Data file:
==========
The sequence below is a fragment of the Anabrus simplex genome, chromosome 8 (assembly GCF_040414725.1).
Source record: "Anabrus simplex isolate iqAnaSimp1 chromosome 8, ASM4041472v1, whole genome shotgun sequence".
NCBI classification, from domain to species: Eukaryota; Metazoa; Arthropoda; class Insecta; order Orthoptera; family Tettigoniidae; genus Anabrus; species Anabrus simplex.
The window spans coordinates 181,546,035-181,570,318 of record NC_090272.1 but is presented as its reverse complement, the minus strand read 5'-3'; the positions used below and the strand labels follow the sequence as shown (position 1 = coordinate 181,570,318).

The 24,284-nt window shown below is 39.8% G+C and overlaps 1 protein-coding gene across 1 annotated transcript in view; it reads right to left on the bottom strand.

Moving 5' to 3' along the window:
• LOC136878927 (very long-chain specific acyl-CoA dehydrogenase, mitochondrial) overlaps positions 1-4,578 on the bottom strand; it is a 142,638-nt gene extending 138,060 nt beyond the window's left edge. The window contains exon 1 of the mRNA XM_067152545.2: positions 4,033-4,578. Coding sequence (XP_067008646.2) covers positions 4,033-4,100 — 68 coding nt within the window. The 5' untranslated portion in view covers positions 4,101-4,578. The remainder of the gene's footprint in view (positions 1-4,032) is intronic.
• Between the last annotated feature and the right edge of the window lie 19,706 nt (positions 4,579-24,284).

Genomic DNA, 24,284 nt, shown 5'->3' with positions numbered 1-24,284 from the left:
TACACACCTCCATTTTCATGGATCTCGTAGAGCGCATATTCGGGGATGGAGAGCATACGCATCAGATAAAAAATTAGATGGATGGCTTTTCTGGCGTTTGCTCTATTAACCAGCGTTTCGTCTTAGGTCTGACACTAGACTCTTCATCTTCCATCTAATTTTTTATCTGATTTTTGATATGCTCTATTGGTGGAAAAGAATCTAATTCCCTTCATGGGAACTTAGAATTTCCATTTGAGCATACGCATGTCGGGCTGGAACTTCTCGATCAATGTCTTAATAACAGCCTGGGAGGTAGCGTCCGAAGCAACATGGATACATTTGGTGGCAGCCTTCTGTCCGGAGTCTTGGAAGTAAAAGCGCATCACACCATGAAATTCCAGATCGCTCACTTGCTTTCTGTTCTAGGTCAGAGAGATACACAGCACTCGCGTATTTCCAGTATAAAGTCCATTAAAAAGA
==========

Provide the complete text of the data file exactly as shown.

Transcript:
The sequence below is a fragment of the Anabrus simplex genome, chromosome 8 (assembly GCF_040414725.1).
Source record: "Anabrus simplex isolate iqAnaSimp1 chromosome 8, ASM4041472v1, whole genome shotgun sequence".
NCBI classification, from domain to species: Eukaryota; Metazoa; Arthropoda; class Insecta; order Orthoptera; family Tettigoniidae; genus Anabrus; species Anabrus simplex.
The window spans coordinates 181,546,035-181,570,318 of record NC_090272.1 but is presented as its reverse complement, the minus strand read 5'-3'; the positions used below and the strand labels follow the sequence as shown (position 1 = coordinate 181,570,318).

The 24,284-nt window shown below is 39.8% G+C and overlaps 1 protein-coding gene across 1 annotated transcript in view; it reads right to left on the bottom strand.

Moving 5' to 3' along the window:
• LOC136878927 (very long-chain specific acyl-CoA dehydrogenase, mitochondrial) overlaps positions 1-4,578 on the bottom strand; it is a 142,638-nt gene extending 138,060 nt beyond the window's left edge. The window contains exon 1 of the mRNA XM_067152545.2: positions 4,033-4,578. Coding sequence (XP_067008646.2) covers positions 4,033-4,100 — 68 coding nt within the window. The 5' untranslated portion in view covers positions 4,101-4,578. The remainder of the gene's footprint in view (positions 1-4,032) is intronic.
• Between the last annotated feature and the right edge of the window lie 19,706 nt (positions 4,579-24,284).

Genomic DNA, 24,284 nt, shown 5'->3' with positions numbered 1-24,284 from the left:
TACACACCTCCATTTTCATGGATCTCGTAGAGCGCATATTCGGGGATGGAGAGCATACGCATCAGATAAAAAATTAGATGGATGGCTTTTCTGGCGTTTGCTCTATTAACCAGCGTTTCGTCTTAGGTCTGACACTAGACTCTTCATCTTCCATCTAATTTTTTATCTGATTTTTGATATGCTCTATTGGTGGAAAAGAATCTAATTCCCTTCATGGGAACTTAGAATTTCCATTTGAGCATACGCATGTCGGGCTGGAACTTCTCGATCAATGTCTTAATAACAGCCTGGGAGGTAGCGTCCGAAGCAACATGGATACATTTGGTGGCAGCCTTCTGTCCGGAGTCTTGGAAGTAAAAGCGCATCACACCATGAAATTCCAGATCGCTCACTTGCTTTCTGTTCTAGGTCAGAGAGATACACAGCACTCGCGTATTTCCAGTATAAAGTCCATTAAAAAGA